Bentley Pinfold Wildflower Garden : a good news story

A very good friend of mine, Adam, has just sent me an article, concerning a Restoration Project in a South Yorkshire village.

Its a heart-warming story, with social, environmental and historical threads,  and tells of the preservation of an ancient structure, the creation of a wildflower garden, all achieved by the community working together.

The tale unfolds in Bentley, a small village near Doncaster and tells of a dilapidated, unloved Pinfold. A Pinfold? Its a saxon term for a walled, lockable enclosure, used to impound stray livestock.

Bentley Pinfold what lies beyond the gate?

Bentley Pinfold
what lies beyond the gate?

By the 16th century most English villages and townships would have had such a pound. The animals owners could only reclaim their wayward beasts after paying a fee, to the Pinder or tallyman.

Bentley Pinfold is Grade II listed, dates from 1832 and over recent years has been used as a dumping ground, becoming overgrown with ugly weeds.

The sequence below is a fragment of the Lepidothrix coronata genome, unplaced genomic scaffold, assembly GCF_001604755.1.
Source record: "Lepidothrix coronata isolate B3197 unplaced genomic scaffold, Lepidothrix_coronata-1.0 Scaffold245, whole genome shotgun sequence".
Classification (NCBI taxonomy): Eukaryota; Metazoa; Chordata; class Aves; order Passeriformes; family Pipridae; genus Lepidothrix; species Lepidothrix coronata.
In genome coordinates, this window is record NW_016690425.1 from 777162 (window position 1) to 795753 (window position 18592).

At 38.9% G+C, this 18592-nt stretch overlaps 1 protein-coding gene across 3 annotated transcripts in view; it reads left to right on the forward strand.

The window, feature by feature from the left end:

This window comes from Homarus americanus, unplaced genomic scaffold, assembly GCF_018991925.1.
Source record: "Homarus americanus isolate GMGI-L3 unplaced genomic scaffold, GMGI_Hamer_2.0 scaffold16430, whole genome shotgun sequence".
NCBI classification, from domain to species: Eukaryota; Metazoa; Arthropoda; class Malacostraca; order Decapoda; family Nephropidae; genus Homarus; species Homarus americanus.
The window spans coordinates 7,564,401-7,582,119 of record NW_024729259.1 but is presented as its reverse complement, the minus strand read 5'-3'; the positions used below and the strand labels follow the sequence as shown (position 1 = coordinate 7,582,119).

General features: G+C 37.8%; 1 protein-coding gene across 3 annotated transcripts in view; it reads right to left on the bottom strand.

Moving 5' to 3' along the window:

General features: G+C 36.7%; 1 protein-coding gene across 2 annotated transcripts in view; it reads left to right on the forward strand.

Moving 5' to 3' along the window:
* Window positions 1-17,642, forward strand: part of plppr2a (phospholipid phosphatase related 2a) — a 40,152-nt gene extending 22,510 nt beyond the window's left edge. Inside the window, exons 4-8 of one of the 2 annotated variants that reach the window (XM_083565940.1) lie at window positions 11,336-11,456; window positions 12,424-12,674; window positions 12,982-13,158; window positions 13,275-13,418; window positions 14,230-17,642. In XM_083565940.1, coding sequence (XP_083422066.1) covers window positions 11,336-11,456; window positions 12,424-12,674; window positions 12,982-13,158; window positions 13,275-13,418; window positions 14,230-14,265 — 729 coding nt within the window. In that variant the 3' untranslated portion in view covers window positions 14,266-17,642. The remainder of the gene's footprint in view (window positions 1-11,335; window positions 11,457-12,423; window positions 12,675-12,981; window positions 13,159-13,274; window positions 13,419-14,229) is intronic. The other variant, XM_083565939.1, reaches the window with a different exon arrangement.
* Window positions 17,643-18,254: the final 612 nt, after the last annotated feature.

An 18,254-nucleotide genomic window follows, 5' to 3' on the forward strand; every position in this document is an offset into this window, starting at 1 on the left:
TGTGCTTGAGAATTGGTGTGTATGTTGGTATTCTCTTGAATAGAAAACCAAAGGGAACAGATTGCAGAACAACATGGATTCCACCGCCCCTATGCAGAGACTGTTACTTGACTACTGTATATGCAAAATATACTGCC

pinfold_2

pinfold in a state of decay

In 2011, various community groups came together to discuss ways of improving the area. Enthusiastic local volunteers from “Growing a Greater Bentley” offered to spearhead the development of a wildflower garden, for the enjoyment of locals and wildlife alike.

Work began to clear the area in 2012, with the Community Payback team clearing 10 tonnes of undergrowth and rubbish.

pinfold_4

clean and tidy

Cash funding was secured from the local “Community First” scheme, and donations of plants, bark chippings and other materials were made by the Borough Council and by local people.

In Spring 2013, the development of the garden began. Wildflower seeds were sourced from Green Estate, and volunteers came to prepare the earth.

The walls of the pinfold were professionally restored and a path laid of the bark chippings.

pinfold_5

Children came from a local primary school to help sow the seeds, and nurture the seedlings.

pinfold_8

And now, in July 2013, the first flowers are appearing…

pinfold_6

an amazing transformation
bees and butterflies welcome

In my humble opinion, a Huge Success!